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The Art of Ingenuity: A Brief History of the Chinese Swindle Story

The Language Research Centre "Language of Literature" Speaker Series is proud to present,

 Title: The Art of Ingenuity: A Brief History of the Chinese Swindle Story

Speaker: Christopher Rea

 Why have authors and editors felt compelled to compile collections of swindle stories at certain times and places? In China, for example, the swindle story, though not been regarded as a formal genre, has enjoyed renaissances in the 17th century, the early 20th century, and during the last 20 years. The existence of comparable works around the world begs a broader set of questions about history and narrative. What, for example, do Zhang Yingyu’s Book of Swindles (Ming China, 1617), Richard King’s The New Cheats of London Exposed (Georgian England, ca. 1800), and P.T. Barnum’s The Humbugs of the World (Reconstruction-era United States, 1867) have in common? Swindle stories, clearly, serve a double purpose: they teach techniques for navigating perilous social environments, and they entertain. But theirs authors tend to frame these narratives within a questionable claim: that ours is an age of unprecedented peril. Focusing on the example of China, this talk highlights an enduring thread running through this literary history: connoisseurship of the swindler’s ingenuity.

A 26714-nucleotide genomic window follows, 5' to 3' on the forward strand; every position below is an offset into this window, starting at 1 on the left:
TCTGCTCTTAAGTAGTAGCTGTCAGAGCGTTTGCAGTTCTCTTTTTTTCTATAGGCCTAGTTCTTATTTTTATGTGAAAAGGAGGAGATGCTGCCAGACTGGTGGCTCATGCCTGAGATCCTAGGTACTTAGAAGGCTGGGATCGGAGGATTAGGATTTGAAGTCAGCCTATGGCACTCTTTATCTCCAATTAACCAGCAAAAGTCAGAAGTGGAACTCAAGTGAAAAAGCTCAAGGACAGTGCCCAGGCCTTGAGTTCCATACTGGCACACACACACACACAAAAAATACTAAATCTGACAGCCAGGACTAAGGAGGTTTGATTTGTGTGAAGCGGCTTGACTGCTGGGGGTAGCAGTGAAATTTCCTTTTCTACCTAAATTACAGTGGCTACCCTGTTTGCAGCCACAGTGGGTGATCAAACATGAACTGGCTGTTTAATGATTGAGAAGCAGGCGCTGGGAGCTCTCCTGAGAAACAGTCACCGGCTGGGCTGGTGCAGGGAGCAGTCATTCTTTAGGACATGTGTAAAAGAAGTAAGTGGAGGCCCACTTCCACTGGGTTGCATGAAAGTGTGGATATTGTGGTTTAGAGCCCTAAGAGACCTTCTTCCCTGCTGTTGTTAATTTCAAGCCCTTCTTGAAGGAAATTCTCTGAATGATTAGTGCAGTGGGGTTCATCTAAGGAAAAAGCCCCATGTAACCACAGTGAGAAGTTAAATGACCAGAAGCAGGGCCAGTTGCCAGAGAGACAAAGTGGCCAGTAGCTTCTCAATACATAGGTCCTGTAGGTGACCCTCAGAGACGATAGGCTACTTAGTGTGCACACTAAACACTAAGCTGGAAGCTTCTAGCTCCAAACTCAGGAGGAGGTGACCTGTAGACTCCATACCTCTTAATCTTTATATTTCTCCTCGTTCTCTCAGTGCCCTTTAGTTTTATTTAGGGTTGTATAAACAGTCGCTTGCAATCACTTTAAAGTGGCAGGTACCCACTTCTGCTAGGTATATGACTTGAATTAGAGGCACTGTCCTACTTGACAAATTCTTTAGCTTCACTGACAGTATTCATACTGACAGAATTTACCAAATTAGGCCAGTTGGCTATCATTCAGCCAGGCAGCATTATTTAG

Christopher Rea is Associate Professor of Asian Studies at the University of British Columbia, Vancouver. He is author of The Age of Irreverence: A New History of Laughter in China (California, 2015); editor of China’s Literary Cosmopolitans: Qian Zhongshu, Yang Jiang, and the World of Letters (Brill, 2015) and Humans, Beasts, and Ghosts: Stories and Essays by Qian Zhongshu (Columbia, 2011); and co-editor of The Business of Culture: Cultural Entrepreneurs in China and Southeast Asia (UBC Press, 2015). He is currently co-translating a Ming dynasty story collection called The Book of Swindles.